Shortly after Sept. 11, 2001, America's financial institution auditors - internal and external - were called to the trenches of the war against terrorism.Under Section 352 of the USA Patriot Act, they have been required to verify that their institutions have adequate risk assessment and prevention systems in place.

According to Edwin Rivas, CFSA, CRCM and director of Hypo Real Estate International, who recently delivered a lecture on the issue at an Institute of Internal Auditors' conference, auditors need continuous training to keep current with industry best practices. Regulators assess due diligence according to those practices, and financial institutions don't want to be the weakest link in the fight against terrorism.

Rivas said that sometimes auditors fail to fully comply with the act - and sometimes even to recognize that their companies are considered financial institutions.

Those who fail to keep up with the requirements of the act could leave their institutions subject to penalties. "The Patriot Act has changed the type of due diligence that is required to be conducted by financial institutions," Rivas said, "and it has expanded the scope of the definition of financial institutions."

DILIGENCE REQUIRED

Under the act, the definition of a financial institution covers not only banks and insurance companies, but securities brokers, investment advisors and money transmission services. The act requires financial institutions to have internal due diligence policies and procedures, an anti-money-laundering officer, training for employees, and an independent audit function to test programs.

Institutions' due diligence process must include risk-based assessments of clients, foreign banks, and certain types of transactions and activities. Some of the requirements, Rivas said, are very specific, but others are more subjective. Among the people subject to enhanced due diligence are foreign "politically exposed persons" such as current and former senior government officials and military leaders, their families, and their associates. "If a potential new client works for a government and has a high net worth, we have to investigate the source of his wealth," Rivas said.

The law requires banks to notify clients that U.S. financial institutions must verify certain other information. The institutions must continuously monitor clients and check their names against various national and international lists of known suspected terrorists. Among the organizations maintaining those lists are Interpol, the U.S. Treasury Department's Office of Foreign Asset Control, and various foreign governments.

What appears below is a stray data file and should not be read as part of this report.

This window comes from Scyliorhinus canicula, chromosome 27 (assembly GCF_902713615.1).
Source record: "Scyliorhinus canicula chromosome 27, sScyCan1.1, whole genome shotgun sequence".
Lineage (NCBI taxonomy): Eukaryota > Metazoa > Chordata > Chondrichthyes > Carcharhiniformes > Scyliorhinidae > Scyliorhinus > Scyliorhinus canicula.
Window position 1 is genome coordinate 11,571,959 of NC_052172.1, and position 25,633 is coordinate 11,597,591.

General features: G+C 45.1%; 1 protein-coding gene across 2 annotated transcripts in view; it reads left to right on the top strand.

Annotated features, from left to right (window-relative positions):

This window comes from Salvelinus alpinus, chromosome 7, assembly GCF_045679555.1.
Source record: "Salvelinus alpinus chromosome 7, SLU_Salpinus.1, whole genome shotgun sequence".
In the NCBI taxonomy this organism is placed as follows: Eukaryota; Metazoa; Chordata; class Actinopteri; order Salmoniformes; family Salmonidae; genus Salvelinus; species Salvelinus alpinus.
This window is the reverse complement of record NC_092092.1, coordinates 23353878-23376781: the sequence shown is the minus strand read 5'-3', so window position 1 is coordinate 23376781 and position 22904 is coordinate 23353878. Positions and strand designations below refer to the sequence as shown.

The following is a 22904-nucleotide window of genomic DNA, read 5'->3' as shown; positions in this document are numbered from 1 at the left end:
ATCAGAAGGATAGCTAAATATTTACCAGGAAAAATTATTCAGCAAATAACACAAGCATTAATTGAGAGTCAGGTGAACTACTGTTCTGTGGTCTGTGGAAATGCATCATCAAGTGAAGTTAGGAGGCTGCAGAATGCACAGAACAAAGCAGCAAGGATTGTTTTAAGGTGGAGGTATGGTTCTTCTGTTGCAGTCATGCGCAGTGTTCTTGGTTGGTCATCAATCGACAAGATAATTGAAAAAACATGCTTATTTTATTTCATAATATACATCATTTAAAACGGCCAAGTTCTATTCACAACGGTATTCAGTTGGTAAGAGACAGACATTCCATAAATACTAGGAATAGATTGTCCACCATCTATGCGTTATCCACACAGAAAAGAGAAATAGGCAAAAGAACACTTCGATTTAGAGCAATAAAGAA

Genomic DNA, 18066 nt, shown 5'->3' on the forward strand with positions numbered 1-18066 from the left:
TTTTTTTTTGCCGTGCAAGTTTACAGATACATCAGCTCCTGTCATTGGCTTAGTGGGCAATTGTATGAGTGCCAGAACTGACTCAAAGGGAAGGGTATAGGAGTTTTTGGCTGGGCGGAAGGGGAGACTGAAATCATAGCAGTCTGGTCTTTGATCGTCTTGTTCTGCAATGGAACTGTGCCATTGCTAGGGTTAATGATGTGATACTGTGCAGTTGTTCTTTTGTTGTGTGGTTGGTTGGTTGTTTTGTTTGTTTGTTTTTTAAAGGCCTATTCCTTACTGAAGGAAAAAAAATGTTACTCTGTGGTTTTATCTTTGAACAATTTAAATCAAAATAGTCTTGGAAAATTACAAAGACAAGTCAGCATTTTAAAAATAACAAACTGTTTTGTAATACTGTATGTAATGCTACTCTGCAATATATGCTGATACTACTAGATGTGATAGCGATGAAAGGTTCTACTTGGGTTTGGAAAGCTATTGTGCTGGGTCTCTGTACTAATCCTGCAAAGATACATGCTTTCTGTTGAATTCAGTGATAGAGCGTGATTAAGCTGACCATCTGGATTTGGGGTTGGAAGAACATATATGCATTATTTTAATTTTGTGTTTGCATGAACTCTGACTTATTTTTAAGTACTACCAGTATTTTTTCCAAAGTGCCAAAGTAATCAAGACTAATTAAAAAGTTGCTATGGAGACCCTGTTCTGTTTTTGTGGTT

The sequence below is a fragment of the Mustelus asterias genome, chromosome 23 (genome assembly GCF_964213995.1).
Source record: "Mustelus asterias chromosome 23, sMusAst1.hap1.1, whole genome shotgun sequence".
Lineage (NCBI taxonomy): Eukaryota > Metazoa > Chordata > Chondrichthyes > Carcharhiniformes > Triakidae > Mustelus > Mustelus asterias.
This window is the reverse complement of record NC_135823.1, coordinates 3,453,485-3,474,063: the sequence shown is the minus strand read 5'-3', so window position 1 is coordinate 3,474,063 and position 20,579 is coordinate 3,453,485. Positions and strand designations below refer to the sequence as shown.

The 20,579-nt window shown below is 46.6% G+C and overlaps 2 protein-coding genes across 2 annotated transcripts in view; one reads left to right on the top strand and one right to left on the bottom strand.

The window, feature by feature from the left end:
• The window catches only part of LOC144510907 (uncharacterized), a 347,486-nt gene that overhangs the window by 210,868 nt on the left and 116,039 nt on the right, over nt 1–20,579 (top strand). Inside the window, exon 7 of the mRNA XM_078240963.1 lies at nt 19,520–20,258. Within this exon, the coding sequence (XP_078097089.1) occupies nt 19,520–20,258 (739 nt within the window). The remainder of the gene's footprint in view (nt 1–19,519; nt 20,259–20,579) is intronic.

"It's important for an auditor to know this," Rivas said. "It isn't a matter only of the function being executed, but the timing of it. You don't want to open an account for a customer and then a week later find out that this person is on a government list. It's important for the auditor to take into consideration what kinds of preventive controls the institution has to mitigate that risk."

Francisco Iglesias, senior vice president and chief auditor of Republic Federal Bank, said that the Patriot Act puts a huge responsibility on banks. "We, as bankers, have to act as police, jury and enforcers," he explained. "Based on our perceptions of risk, we may close or decline to open an account."

If an institution notices suspicious activity, it must report the suspicion to regulators, who subsequently investigate the indicated individual. Reports of suspicious activities, Iglesias said, are fairly common.

He added that some institutions have rigorous policies, while others have lax policies or simply fail to comply with the law. Since the more serious institutions will tend to avoid relationships with risky individuals, those people will tend to take their business to institutions that accept risky clients, giving those institutions a competitive advantage. He suggested that banks compensate employees not only for bringing in new business, but for complying with internal policies.

The Patriot Act also requires auditors to verify that financial institutions are monitoring corresponding bank accounts - that is, accounts that U.S. banks maintain with foreign banks. Such arrangements are often made to facilitate currency exchanges or overseas payments.

Auditors are also required to confirm that their institutions are performing risk-based due diligence for activities involving "high-risk" countries known for corruption, drug trafficking, money laundering or terrorist activity. The act does not list these countries. Rather, it expects financial institutions - and, by extension, their auditors - to assess countries based on the effectiveness of their anti-terrorism and anti-money-laundering regulations.

"The auditor has to understand that due diligence for an office in one country is different from due diligence for an office in another," Rivas said.

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